- The Washington Times - Friday, February 21, 2003

"Old School" is more than just a clever name for a comedy featuring fraternity hazing and lots of skin. It's an attempt to relive an era when gross-out comedies such as "Porky's" and "Animal House" prepped teens for college pranks to come.

The latter's co-producer, Ivan Reitman, serves as an executive producer here, and his adolescent spirit permeates the film.

When done with rebellion and wit, as in the crude 1978 film starring John Belushi, the combination of crude humor, adolescent abandon and lots of skin can be a guilty pleasure. (Just mention the phrase "food fight" from that exuberant Rabelaisian farce and try not to smile.)

"Old School's" laugh quotient is higher than expected, but the film's heart is as shallow as a tapped-out keg. Its juicy premise men on the cusp of adulthood returning for a final taste of their younger, wilder days is never given a chance to breathe.

Luke Wilson, Vince Vaughn and Will Ferrell star as disillusioned pals who forge a fraternity for grown-ups.

"Old School" opens with real estate salesman Mitch Martin (Mr. Wilson) coming home to find his live-in girlfriend (Juliette Lewis) in bed with a few "new friends." Disheartened, he breaks up with her and rents a house on the outskirts of the local university.

That's all buddy Beanie (Mr. Vaughn) needs for inspiration. Why not use his pal's house for fraternity-style parties? The hastily assembled Mitch Martin Freedom Festival is born.

Watching Frank (Mr. Ferrell) explain to an inebriated student at the party why he can't drink that night he's getting up early to hit Home Depot with his new bride is to grasp the essence of the chasm between man and man-child. It's a fine moment, as is its payoff, an extended streaking sequence that's funnier than it sounds.

News of the party reaches the university's dean (Jeremy Piven of "Serendipity"), who threatens to shut down the house, citing an obscure zoning regulation.

The overgrown boys fight back with an equally overlooked regulation that allows the house to be a home for student groups. They form a ragtag fraternity comprising students and random neighbors to keep the good times rolling.

"We will provide no public service of any kind; this I promise you," Beanie tells the first rush class, a motley assortment that includes a frosty-haired 89-year-old.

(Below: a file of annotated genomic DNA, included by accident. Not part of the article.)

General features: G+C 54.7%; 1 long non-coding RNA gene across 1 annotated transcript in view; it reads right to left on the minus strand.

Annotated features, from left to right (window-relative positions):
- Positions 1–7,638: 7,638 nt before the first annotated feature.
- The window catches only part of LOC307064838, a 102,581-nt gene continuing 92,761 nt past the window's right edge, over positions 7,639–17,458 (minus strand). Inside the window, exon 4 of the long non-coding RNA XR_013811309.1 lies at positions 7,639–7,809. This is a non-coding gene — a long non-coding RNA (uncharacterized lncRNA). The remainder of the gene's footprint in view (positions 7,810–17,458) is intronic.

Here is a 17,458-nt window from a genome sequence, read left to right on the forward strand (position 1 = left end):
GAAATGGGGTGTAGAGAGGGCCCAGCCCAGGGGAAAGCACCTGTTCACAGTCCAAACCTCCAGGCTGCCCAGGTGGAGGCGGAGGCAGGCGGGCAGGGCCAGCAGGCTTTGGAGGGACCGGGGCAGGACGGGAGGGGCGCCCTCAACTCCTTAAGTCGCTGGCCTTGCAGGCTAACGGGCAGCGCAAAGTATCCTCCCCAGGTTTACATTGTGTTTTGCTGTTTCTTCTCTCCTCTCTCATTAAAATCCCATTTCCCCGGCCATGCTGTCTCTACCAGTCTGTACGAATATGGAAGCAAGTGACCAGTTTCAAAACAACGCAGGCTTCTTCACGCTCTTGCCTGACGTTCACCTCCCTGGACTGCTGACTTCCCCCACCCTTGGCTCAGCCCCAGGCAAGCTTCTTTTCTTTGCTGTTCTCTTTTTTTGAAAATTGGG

While the predictable battle with the dean rages, Mitch re-connects with an old gal pal, now a single mom dating a smug Craig Kilborn. That love story might have injected a little heart into "Old School," but in the end, it's all buildup and zero payoff.

Mr. Wilson, coasting on his haphazard good looks, makes for a blandly appealing co-star, while Mr. Vaughn gets still more mileage from his "Swingers" swagger.

Still, "Old School" rises above its (admittedly not very tough) genre competition. Credit director Todd Phillips (2000's painless "Road Trip"), whose limited resume proves he can stage comedy far more effectively than many of his peers. For one thing, he doesn't telegraph his punch lines as every other teen-comedy director seems to do these days.

Another thing the young director does right is give Mr. Ferrell room to roam. Unrivaled in how giddily he releases his repressed id, Mr. Ferrell, in his first sizable gig since graduating from NBC's "Saturday Night Live," lends the film its anarchic spirit.

What college graduate hasn't taken a moment between coffee breaks and deadlines to think wistfully about those carefree college days?

"Animal House" raised bad taste to an art. "Old School" is probably worth a visit (provided, that is, it hasn't been too long since you left your old school), but it's hardly worthy of the bad name of "Animal House."


TITLE: "Old School"

RATING: R (Sexual situations, alcohol abuse, nudity, slapstick violence and vulgar language)

CREDITS: Directed by Todd Phillips. Written by Mr. Phillips, Court Crandall and Scot Armstrong

RUNNING TIME: 91 minutes

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